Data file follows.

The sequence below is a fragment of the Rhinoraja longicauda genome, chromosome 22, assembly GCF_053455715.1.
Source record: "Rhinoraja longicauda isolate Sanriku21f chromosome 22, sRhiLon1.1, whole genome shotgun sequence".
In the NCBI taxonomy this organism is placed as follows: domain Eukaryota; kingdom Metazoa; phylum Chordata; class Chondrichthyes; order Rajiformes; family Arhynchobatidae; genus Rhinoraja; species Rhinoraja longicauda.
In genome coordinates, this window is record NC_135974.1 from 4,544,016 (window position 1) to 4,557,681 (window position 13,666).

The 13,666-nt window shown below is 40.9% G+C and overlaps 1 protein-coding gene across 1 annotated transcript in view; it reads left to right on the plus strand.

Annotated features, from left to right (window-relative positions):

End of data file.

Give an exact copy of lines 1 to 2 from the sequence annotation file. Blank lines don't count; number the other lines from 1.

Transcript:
The sequence below is a fragment of the Rhinoraja longicauda genome, chromosome 22, assembly GCF_053455715.1.
Source record: "Rhinoraja longicauda isolate Sanriku21f chromosome 22, sRhiLon1.1, whole genome shotgun sequence".